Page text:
A room is considered “double aspect” or “dual aspect” when it has windows on two or more walls, allowing for views and natural light from more than one direction. The windows may be opposite one another, or adjacent around a corner.

Dual Aspect Area - Windows Facing Different Directions

Duplex Windows

Duplex windows contain just one glass panel per sash, with glazing bars stuck onto the glass panel over the bars that are incorporated into the glass. They convey the appearance of real glazing bars with divided panes but they are narrower and hence are considered more visually pleasing by many house buyers.

 
 
This Short Video Explains Duplex Windows
 

Elevated Site

This refers to a property that is built on a raised site above other properties, or on a roadside above ground level. An elevated site is likely to provide impressive views of the locality, which might make it an attractive feature for prospective buyers.

This House is on an Elevated Site in that the Property Resides Higher than the Road

Exposed-Brick Feature Wall

An exposed brick wall in a home can convey a feeling of warmth and character and add texture to a large blank space. It creates an instant focal point for a room.

Exposed Brick Chimney Breast

Folio

A folio is a document that describes the property registered, refers to a plan on the Registry maps, gives the name and address of the registered owner(s) and describes any burdens affecting the property, e.g. rights of way or charges (mortgages).

French Doors

French doors contain glass panes for most of their length and are traditionally hinged double doors which mainly open outwards. They can also be a single door. They are popular with homeowners chiefly for their aesthetic appeal and for the way in which they allow natural light into a room.

French Doors

Galley Kitchen

A galley kitchen has an alley-like appearance and has parallel countertops which make all points of the work triangle very accessible.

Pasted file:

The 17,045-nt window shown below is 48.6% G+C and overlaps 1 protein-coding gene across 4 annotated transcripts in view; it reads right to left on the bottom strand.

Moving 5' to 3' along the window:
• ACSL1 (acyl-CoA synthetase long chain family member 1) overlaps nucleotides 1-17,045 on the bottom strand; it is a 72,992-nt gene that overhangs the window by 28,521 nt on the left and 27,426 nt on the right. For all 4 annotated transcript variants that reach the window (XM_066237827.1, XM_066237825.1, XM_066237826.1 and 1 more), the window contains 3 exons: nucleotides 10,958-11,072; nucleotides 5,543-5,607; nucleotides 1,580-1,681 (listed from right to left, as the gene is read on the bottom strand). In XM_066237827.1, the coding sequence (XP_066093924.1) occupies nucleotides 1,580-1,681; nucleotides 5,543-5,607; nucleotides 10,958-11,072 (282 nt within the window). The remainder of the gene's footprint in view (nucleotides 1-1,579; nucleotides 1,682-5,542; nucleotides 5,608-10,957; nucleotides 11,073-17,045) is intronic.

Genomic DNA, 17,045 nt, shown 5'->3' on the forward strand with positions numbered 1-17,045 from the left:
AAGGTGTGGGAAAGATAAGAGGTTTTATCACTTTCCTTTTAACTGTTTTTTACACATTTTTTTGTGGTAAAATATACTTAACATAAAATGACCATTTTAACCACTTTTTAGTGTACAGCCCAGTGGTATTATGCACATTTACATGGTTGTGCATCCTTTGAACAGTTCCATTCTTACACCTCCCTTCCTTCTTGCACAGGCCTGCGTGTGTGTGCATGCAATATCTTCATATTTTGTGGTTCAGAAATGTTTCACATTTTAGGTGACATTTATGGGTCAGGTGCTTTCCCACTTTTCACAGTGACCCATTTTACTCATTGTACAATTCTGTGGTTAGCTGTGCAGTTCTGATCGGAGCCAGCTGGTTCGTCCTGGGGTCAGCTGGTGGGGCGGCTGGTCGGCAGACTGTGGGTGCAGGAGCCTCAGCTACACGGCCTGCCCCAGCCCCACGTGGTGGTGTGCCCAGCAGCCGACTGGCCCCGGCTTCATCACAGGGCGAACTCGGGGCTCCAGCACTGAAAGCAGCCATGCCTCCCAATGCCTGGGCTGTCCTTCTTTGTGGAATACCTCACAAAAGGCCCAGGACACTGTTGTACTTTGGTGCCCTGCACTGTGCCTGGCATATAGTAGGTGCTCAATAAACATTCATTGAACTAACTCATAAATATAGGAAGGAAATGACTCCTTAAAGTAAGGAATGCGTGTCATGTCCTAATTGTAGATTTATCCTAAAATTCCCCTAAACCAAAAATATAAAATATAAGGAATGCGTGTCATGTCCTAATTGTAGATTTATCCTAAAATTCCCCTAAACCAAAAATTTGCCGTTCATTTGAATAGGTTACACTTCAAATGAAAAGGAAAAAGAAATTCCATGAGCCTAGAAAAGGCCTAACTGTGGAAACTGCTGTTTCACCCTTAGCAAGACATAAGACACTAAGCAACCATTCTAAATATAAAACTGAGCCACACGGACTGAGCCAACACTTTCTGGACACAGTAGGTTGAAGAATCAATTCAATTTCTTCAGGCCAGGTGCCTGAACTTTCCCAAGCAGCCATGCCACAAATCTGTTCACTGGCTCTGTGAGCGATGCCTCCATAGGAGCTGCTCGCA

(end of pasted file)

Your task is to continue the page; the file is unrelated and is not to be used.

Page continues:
Galley Kitchen

Galvanised Steel Gates

These are gates with an additional layer of protective zinc coating that helps to prevent rust, making the gates more durable in the long-term.

Granite, Quartz or Solid Wood Worktops

Granite or quartz worktops are highly durable and are generally more expensive than their laminate counterparts. Solid wood countertops are also popular, are more expensive than laminate countertops but do require ongoing treatment throughout their life; they are also sensitive to hot saucepans unlike granite or quartz.

Example of Kitchen Granite Worktops

Gravity Shower

A gravity-fed shower allows hot and cold water to flow and mix under gravity from their respective tanks to the shower head.

Heated Towel Rail

These are a great addition to any bathroom. They provide a heated rack where people can hang their towels to give a lovely warmed towel after a shower / bath.

Herringbone + Chevron Flooring

Herringbone and Chevron are two patterns in wooden and tiled flooring and have seen a resurgence in popularity in recent years. The difference between Herringbone and Chevron is all in the zigzag pattern - Chevron patterns have a continuous zigzag design whereas a Herringbone pattern has a “broken” zigzag design. Chevron flooring is a good way to make narrow hallways appear wider.

Integrated Hob with Gas Burner

This combines the sleek, seamless appearance of a built-in countertop hob with the option of cooking on a gas burner, something that is ideal for cookery enthusiasts when using a wok for example. Also, some homeowners may prefer to cook with gas as it is easier to regulate the temperature.

Jack & Jill Bathroom

This is a bathroom that is effectively sandwiched between two bedrooms. They provide the benefits of a full bathroom and give full access from separate bedrooms. The Jack and Jill bathroom is sometimes but not always also accessible from the hallway.

Integrated Induction Hob

Induction hobs differ from all other hobs on the market, as they directly heat the pan and not the hob ring. A magnetic field underneath the surface activates when the hob is turned on and, when a pan is placed on the hob, the circuit is completed and the base of the pan begins to be heated. They are efficient, extra safe to use and extremely easy to clean. When integrated, they fit directly into the worktop to give the kitchen a seamless and sleek feel. They can be located in a “kitchen island” or within the kitchen counter along the wall.

Kitchen Island

A free-standing piece of kitchen furniture to supplement countertop space - people also use the area as a casual dining spot. Some modern kitchen islands also have a sink and / or a hob built into them.

Kitchen Splashback

The material on the wall above the sink or along a kitchen worktop. Its purpose is to protect the wall from oil, grease, splashes and other kitchen messes that happen during cooking or food preparation.

Kitchen Splashback - As Seen Behind the Hob